En route to Machu Picchu

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Both cost and comfort were the major factors in deciding not to do the famous Inca trail where you trek for 3 or 4 days following the original path through rocky terrains, high altitude and steep steps to get to Machu Picchu. The more I have travelled the more I am open to slumming it but when we were faced with over £600 cost each to have this experience of freezing nights in a tent and toilets that make the Glastonbury portaloos look luxurious we opted against it.

Instead we hunted around Cusco for the best price to get us to see the iconic Inca ruins the *ahem* lazy way. This meant an early start to catch the bus to a small town called Ollayantaytambo (try saying that drunk!) and then catching a train which drove through Jurassic Park-esque scenery to arrive at Aguas Caliente, the closest town to Machu Picchu.

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Literally translated as Hot Waters this town is not only famous for its neighbour Machu Picchu but being the stopover for those who have completed the trek or are waiting until the early morning to get to the ruins. It is seemingly created for tourists with hundreds of similar restaurants toppled around a gushing river, large indoor market selling everything from llama blankets to flashy cameras, and touts desperate to entice you into their bars with happy hour offers practically 24/7.

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What this playmobile town also boasts is a natural hot springs where large outdoor pools are heated with the warm flowing hillside water. Us, Valentina and Desiree (two lovely girls we met at the school from Italy and Holland) jumped at the chance to get warmed up for the first time since arriving in Peru and were soon squelching up the narrow streets in the drizzling rain to get there. Costing just 10 soles (£2.50) each we quickly changed into our cozzies and shivered down to the pool area where greeny murky waters awaited us. Ok so it may not be luxury and it did smell slightly of an aquarium but once in the waters our shoulders relaxed and we were surrounded by jawdroppingly gorgeous views that far made up for the hygiene levels.

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It was the coolest/weirdest sensation of shrivelling up like a prune due to the warmth but your head getting cold raindrops at the same time! If you had been brave enough to complete the trek then this would feel like paradise for your sore muscles and I definitely recommend it. Sitting back with a cold beer, finally feeling warm and relaxed and staring up at misty mountain peaks while hearing exotic bird song is something I will never forget.

Coming next week: Machu Picchu. Happy Halloween and have a great weekend!

Easy Peasy Homemade Chocolates

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The Spanish school we are currently taking lessons with every day also holds heaps of activities for the students to get involved in. We have tried salsa dancing, attended a yoga class (which had a Peruvian grandma that spoke no English as the teacher and took place next door to a kid’s karate lesson which did nothing for our state of Zen!) but one activity we both enjoyed was the chocolate making class. It was so easy and fun to do it would make a great homemade gift or a way to keep your kids occupied on a rainy afternoon!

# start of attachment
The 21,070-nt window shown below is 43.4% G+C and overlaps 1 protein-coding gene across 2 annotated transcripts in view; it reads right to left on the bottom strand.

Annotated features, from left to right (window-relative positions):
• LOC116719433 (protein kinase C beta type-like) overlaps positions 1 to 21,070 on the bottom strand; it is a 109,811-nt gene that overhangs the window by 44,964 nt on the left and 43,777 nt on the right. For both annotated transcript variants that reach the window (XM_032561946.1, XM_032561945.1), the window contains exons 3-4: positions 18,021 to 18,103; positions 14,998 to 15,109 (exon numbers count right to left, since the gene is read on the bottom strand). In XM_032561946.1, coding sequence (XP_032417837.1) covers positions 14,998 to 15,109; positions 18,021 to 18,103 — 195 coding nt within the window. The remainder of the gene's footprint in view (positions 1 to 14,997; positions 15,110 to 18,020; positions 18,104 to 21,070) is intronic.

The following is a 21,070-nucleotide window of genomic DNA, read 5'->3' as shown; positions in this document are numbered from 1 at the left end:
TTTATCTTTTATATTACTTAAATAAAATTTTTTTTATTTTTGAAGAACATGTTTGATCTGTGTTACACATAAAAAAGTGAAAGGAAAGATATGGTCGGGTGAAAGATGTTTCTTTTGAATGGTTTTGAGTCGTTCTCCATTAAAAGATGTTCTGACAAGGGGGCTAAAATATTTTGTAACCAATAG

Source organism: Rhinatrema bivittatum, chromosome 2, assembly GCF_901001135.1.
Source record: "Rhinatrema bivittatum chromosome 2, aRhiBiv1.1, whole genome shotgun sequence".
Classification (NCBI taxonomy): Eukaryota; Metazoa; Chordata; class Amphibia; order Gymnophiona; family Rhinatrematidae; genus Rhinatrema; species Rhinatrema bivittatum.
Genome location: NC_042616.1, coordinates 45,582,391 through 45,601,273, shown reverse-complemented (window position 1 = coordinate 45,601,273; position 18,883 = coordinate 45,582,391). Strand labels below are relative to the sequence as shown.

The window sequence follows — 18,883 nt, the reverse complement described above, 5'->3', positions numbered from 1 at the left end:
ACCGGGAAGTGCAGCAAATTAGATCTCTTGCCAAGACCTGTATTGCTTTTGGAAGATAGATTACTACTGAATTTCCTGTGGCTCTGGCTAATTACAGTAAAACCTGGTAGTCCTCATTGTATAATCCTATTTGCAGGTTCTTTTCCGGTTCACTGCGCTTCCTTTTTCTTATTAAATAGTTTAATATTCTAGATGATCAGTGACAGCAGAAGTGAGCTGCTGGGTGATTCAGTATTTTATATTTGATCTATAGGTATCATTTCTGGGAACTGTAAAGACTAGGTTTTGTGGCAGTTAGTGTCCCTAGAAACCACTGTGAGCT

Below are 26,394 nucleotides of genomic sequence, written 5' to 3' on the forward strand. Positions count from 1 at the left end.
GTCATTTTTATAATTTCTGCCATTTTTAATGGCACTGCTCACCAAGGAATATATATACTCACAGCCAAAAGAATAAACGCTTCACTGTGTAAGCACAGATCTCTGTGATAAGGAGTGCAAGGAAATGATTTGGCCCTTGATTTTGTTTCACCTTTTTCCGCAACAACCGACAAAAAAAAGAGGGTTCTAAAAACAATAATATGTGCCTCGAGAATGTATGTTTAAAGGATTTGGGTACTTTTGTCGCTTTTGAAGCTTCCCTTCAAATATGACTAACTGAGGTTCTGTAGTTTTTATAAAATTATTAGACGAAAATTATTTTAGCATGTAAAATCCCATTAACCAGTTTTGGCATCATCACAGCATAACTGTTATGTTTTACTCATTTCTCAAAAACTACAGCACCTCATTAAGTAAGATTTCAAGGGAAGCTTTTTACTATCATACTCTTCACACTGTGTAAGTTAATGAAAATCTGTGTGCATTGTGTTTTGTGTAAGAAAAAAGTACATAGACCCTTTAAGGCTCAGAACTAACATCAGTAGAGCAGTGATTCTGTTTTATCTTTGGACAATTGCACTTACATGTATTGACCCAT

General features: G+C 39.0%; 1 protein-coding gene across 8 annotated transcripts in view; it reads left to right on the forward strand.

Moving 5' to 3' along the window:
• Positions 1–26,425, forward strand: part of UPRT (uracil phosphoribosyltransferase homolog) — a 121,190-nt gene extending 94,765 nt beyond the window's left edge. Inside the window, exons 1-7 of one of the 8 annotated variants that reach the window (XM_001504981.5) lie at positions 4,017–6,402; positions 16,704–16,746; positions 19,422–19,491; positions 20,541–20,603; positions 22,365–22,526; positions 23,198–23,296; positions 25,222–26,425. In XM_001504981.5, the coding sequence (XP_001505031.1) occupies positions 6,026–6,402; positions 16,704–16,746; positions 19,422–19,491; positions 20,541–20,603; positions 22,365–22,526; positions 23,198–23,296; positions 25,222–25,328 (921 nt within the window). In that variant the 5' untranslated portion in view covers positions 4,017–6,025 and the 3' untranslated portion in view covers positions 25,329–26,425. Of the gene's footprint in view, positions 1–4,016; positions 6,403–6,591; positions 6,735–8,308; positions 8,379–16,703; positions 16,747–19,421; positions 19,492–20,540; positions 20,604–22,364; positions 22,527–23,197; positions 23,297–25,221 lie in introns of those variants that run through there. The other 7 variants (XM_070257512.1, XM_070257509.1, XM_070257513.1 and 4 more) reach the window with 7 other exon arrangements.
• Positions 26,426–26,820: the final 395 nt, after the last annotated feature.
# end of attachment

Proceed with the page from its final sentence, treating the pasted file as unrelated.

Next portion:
In a small group we sat down to the dreamy smells of melted chocolate that we proceeded to paint into the plastic moulds making sure that no light could get through. It was actually really therapeutic just relaxing and chatting to the other students who came from Germany, Switzerland and Holland.

 

Then you add whatever filling you want! We chose gooey caramel sauce and chopped peanuts kinda like a bite sized snickers bar then painted a thick layer of chocolate over the top to seal it all in. Pop this into the freezer for less than 10 minutes and then turn the mould upside down and pop them out. If you have any leftover chocolate then drizzle it over the nuts to make a chocolate nut brittle that can also set in the freezer. Simples!

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This would also be a super easy Christmas present idea if anyone is thinking that far ahead yet?

Learning Spanish in Peru

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You may know about my challenges with learning the French language so being a sucker for punishment I also decided there was room in my brain for another language – Spanish! A lot of people had warned us that travelling around South America mostly comes with difficulties in the lingo department. If you don’t have a basic command of Spanish (or Portuguese in Brazil) then your trip could be a whole lot harder.

In school it was either French or German GCSEs and even after quite a few holidays in Spain I still didn’t know my hola from my adios so we decided it would be worthwhile to learn the basics whilst being completely immersed in a Spanish speaking country, as well as hopefully help us out of any tight spaces for the rest of our trip.

My friend had recommended Academa Latino Americana as they have offices in Peru, Bolivia and Equador plus they give the option of learning Spanish with volunteering in the local community.

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Being an unashamed geek I was really excited to go back to school and had my notepad and highlighters at the ready. The groups are kept really small (we are just three in our class) so it means you have to speak even if that is pretty terrifying. I will admit that I got teary in my first lesson as it was so hard! It was more frustration tears that fell especially as the teachers only speak Spanish in the lessons but it also made me determined to try my best and soak up as much as I could.